News

Asareca plans to roll out climate-smart agriculture in East Africa beginning 2014

Share Bookmark Print Rating
By ISAAC KHISA The EastAfrican

Posted  Saturday, July 27  2013 at  15:42

In Summary

  • Farmers in the region risk heavy losses in coming years if they are not assisted to cope with the new climatic trends, said Asareca's (Association for Strengthening Agricultural Research in Eastern and Central Africa) manager of natural resources management.
  • Dr Mogaka said farmers in the region are incurring losses due to crop failure resulting from drought, landslides as well as loss of livestock in Kenya, Tanzania and some parts in Uganda.
  • Climate-smart agriculture refers to the “agriculture that sustainably increases productivity, resilience, reduces or removes greenhouse gas emissions (mitigation), and enhances achievement of national food security and the Millennium Development Goals (MDGs)”
SHARE THIS STORY

The Association for Strengthening Agricultural Research in Eastern and Central Africa (Asareca), plans to rollout climate-smart agriculture projects in East Africa starting next year to cope with the effects of climate change on food security.

Speaking during a regional workshop on research and policy related to climate change adaptation in sub-Saharan Africa in Nairobi, Hezron Mogaka, manager of natural resources management at Asareca, said farmers in the region risk heavy losses in coming years if they are not assisted to cope with the new climatic trends.

“At the moment, our communities have their own traditional ways of dealing with climate change. However, given that it is changing so rapidly, the communities don’t have real mechanisms for adaptations and so the rate at which climate change is changing is faster compared with the rate of adaptation,” Dr Mogaka said.

Dr Mogaka said farmers in the region are incurring losses due to crop failure resulting from drought, landslides as well as loss of livestock in Kenya, Tanzania and some parts in Uganda.

Climate-smart agriculture, according to the Food and Agriculture Organisation, refers to the “agriculture that sustainably increases productivity, resilience, reduces or removes greenhouse gas emissions (mitigation), and enhances achievement of national food security and the Millennium Development Goals (MDGs)”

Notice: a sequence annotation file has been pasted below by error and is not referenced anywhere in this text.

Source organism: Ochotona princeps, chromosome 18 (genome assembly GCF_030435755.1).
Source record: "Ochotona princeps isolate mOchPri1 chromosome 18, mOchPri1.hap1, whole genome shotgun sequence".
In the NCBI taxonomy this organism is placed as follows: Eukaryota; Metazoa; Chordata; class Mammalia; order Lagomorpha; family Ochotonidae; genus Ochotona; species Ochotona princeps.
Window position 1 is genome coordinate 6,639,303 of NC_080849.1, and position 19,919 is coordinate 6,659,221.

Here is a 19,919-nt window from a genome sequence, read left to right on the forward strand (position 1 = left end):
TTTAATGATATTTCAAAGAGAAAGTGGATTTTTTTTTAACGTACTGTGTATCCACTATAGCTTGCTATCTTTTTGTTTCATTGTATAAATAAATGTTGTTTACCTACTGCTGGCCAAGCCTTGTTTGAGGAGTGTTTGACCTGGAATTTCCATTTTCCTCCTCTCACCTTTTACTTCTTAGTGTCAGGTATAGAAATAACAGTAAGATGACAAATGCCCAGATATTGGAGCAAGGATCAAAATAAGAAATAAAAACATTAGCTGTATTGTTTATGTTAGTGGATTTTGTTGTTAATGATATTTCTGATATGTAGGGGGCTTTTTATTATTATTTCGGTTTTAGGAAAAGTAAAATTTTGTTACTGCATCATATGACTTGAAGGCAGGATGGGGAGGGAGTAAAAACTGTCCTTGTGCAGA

Whereas UN summit agreed in 2010 to limit the rise in global temperatures to 2 degrees by 2020, there are signs that it could even double, according to the Paris-based International Energy Agency —having a negative impact on not only crops and livestock production but also on the spread of pests and diseases.

Officials at Asareca say they plan to mobilise funds for the climate-smart agriculture projects starting next year across the region.

The United Nations Framework Convention on Climate Change (UNFCCC) and the World Bank estimate the costs of adaptation at between $41 billion and $170 billion per year by 2030, globally.

Adaptation cost

In the agriculture sector alone, the annual costs of climate change adaptation required in developing world agriculture as estimated by the International Food Policy Research Institute at between $7 billion and $8 billion per year, while the UNFCCC estimates the costs of adapting agriculture to climate change to be from $11.3 billion to $12.6 billion per year by 2030.

The East African nations mainly depend on rain-fed agriculture with over 70 per cent of the population employed in the sector.

However, Dr Emma Liwenga, a climate change consultant, said despite extensive climate change adaptation research in the East African region, there is still little evidence regarding how the generated knowledge is made useful or integrated into the agriculture sector.


Bralirwa, TBL, EABL beer wars leave EA investors spoilt for choice

Stepped path of the upper part of Thula Fort. AKAA / Cemal Emden

YEMEN: Thula Fort Restoration

View along Sathorn Road. AKAA / Patrick Bingham-Hall

THAILAND: The Met Tower